TYPA, the Estonian Print and Paper Museum ten years on

Seeking innovation in a printing museum. TYPA seeks new ways to explore the boundaries of  print.

This month TYPA was gearing up to hold its tenth birthday event, to celebrate the coming-of-age of this small but colourful institution dedicated to paper and print. Born out of the alternative arts space of the Polymer Cultural House, in Tallinn, TYPA has since seen four arduous relocations, a name change, and many staff members and volunteers who have all left their mark. It has now fully formed into a functioning museum, artist residency, working publishing house, bindery, papermakers and more. The centre runs on the ethos that print is only relevant when put into practice and seeks ways in print’s heritage can be explored through making and doing. Our unique museum tours mean every visitor is guided on a personalised exploration through our collection and can get involved in making their own paper and operating our Gutenberg style printing press.

Known previously as the Estonian Print and Paper Museum, it is a working museum and the only one dedicated to paper and print in the Baltic region. TYPA maintains an impressive collection of printing equipment which is not only kept on display but put into production on a daily basis. Such as their N-14, a soviet version of the Linotype which is one of their most impressive machines and has recently been employed to cast their publication of Antoine de Saint-Exupéry’s The Little Prince. Most of the machines in the museum come from Estonia. Either from the Greif printing house in Tartu, Ühiselu in Tallinn or from Riigi Teataja Kirjastus. For many of them documentation is missing, as is the usual case, many companies closed hastily. Most of the machines were manufactured in Germany, in Leipzig, such as our Victoria Cylinder Press (the largest in our collection) and the AHZ Prepress Camera, both of which came from the VEB Reprografiks Company. The oldest press we have is the Dingler Press, made in Germany between 1840 – 1850 at the Dingler Machinery Factory in Zweibrücken.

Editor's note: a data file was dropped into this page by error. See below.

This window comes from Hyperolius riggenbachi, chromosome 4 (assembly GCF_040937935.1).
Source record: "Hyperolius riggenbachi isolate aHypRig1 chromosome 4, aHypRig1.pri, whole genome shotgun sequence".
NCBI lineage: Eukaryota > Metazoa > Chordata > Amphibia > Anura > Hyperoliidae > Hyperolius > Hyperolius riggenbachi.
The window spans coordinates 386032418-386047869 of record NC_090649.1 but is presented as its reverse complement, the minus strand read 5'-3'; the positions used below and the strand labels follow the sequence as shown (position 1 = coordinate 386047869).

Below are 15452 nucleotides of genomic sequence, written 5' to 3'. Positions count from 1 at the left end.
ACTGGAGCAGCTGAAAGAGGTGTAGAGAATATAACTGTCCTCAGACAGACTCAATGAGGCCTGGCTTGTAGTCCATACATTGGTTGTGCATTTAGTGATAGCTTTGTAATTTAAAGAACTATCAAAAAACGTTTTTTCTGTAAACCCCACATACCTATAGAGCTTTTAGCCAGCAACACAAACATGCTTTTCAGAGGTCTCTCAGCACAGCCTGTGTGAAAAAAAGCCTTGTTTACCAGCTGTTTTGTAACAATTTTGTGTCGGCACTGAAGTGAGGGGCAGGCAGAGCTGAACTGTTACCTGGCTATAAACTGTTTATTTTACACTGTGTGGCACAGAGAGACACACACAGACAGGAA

Typa Dinglerpress (photo: Mana Kaasik)

The success of TYPA is built on its workforce, those who are crazy, determined and eccentric (as my mum so kindly puts it) enough to keep a dead trade alive. At 2 am it is not unusual to find Lemmit, managing director and founder of the print department, working on some hairbrained scheme to keep the museum above water; or Pauline, the darkhorse of bookbinding, meticulously gluing and cutting and sewing the final thousandth order. The man behind the curtain is Jörgen, a technical whizz, raised in a printing-house, who has dismantled and ‘remantled’ every press in our collection. At the front-end of design is Mana, leading the creative direction. The director of the paper art studio, Anne, recently returned from a global trip, exploring the craft of papermaking in remote villages in Mexico, Cambodia, Nepal and Egypt – to name a few. Masha, the longest-running tour guide speaks five or six languages, rebelled from Moscow and moved to Estonia. Behind the voice of Gutenberg is Mirjam, she is head of communications and keeps everything ticking over.

TYPA adopted its new name to reflect its wider activities, such as the artist’s printmaking studio, Studio Tartuensis – a contemporary bindery, its darkroom and prepress camera and its gallery space. It strives to ensure that every piece of lead type is made accessible to artists, printmakers, bookmakers, students and researchers alike. I came here myself two years ago as an artist in residence, on a dark, Estonian winter, a blizzard raging, arriving as the studio was changing location for the fourth time. The first thing I witnessed was their giant, eight-and-a-half tonne cylinder press, Victoria, suspended mid-air from a crane as it was hoisted through thick falling snow.

In this coming year the museum aims to reach out to artists, print practitioners and other institutions to create meaningful collaborations. Exploring the boundaries of print and seeking new multi-disciplinary approaches while maintaining its educational outputs. In 2024, Tartu will become a European cultural capital and TYPA hopes to be involved in the dynamic future of this city.

Charlotte Biszewski
Studio & residency manager

Kastani 48f, hoovis
50410 Tartu
email us
+372 56828117

Check out TYPA’s album in the AEPM’s picture gallery of printing museums.